Tamara Duker Freuman, MS, RD, CDN
The Bloated Belly Whisperer

Bloated Belly Q&A Index

"Why am I bloated after re-introducing gluten?"

When wheat bloats you, is it because of the protein (gluten) or the carb (fructan)?

When wheat bloats you, is it because of the protein (gluten) or the carb (fructan)?

"Dear BBW,

I went gluten free seven years ago to help with inflammation in my body and also to alleviate bowel issues. Recently, I tried to introduce it back into my diet and I have obviously gone about it all wrong. My stomach has been hurting for 5 days now and I haven't consumed gluten for the past two! What is the best way to reintroduce gluten and why does my stomach hurt so bad?"


Dear MW,

With this level of detail, I can only offer hypotheses for you, but here goes:  Prior to giving up gluten 7 years ago when you were experiencing 'bowel issues',  had you been properly tested for Celiac disease?  If not, we cannot exclude the possibility that you might actually have it, which could explain the residual stomach pain even two days after abstaining from gluten-- and possibly some 'inflammatory' type symptoms from seven years prior, depending what those were.  If you were my patient, I'd be working with your doctor to have some genetic tests run (HLA types) to see if it's even genetically possible for you to have Celiac disease.  If you don't have either one of the two celiac genes, its highly improbable (less than one in one thousand chance) you could have the condition.  If you did have one of the genes, we'd be talking about whether you wanted to suffer through a 4-6 week gluten challenge to confirm the diagnosis, or just assume you're Celiac and part ways with gluten forever.  With only three days of wheat eating in the past seven years, it's unlikely that conventional blood tests (tTg-IgA) used to screen for Celiac disease will be reliable right now.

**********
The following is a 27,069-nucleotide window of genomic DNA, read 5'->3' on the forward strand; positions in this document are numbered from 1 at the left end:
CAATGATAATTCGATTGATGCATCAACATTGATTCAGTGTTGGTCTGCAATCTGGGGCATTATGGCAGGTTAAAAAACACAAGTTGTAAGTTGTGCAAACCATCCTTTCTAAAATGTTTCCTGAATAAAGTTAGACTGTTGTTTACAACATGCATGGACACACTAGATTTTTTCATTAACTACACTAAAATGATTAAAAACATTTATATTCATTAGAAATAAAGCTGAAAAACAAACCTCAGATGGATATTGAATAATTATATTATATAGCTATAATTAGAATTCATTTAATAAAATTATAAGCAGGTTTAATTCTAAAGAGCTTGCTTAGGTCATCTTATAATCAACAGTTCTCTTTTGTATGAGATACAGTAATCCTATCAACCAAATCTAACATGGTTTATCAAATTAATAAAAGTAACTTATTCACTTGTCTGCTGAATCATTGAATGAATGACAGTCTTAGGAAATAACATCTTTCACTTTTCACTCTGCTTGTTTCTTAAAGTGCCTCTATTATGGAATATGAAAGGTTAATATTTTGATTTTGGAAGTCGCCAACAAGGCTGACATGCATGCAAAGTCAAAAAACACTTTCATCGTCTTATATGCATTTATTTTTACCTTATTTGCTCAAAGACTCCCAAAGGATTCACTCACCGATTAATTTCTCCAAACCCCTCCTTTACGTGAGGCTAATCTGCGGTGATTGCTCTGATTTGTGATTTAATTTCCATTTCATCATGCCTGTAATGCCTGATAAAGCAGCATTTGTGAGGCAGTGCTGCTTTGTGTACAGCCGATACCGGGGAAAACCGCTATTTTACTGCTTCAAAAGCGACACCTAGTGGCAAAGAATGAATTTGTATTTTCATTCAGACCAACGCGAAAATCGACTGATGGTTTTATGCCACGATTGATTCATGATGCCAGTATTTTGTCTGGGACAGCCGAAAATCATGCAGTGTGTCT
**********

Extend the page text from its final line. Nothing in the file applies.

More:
If your doctor did rule out Celiac disease years ago (or can do so with gene testing now), though, then it's more likely you're reacting to the fermentable carbohydrates in wheat (fructans) rather than the protein in wheat (gluten).  Recent studies show that this is the case for the vast majority of people without Celiac disease whose gastrointestinal symptoms improve on gluten free diets.  If you fall into this category, the gluten-containing foods that will likely agree with you the most are those low in fructans: sourdough bread made from wheat (white or whole wheat) and spelt bread (or spelt sourdough bread!).  Soy sauce and conventional oats, both of which likely contain some gluten, should also agree with you as they are low in fructans.

There are certainly other medical possibilities if these hypotheses don't pan out, but they're much rarer.  Good luck!



Tamara Duker Freuman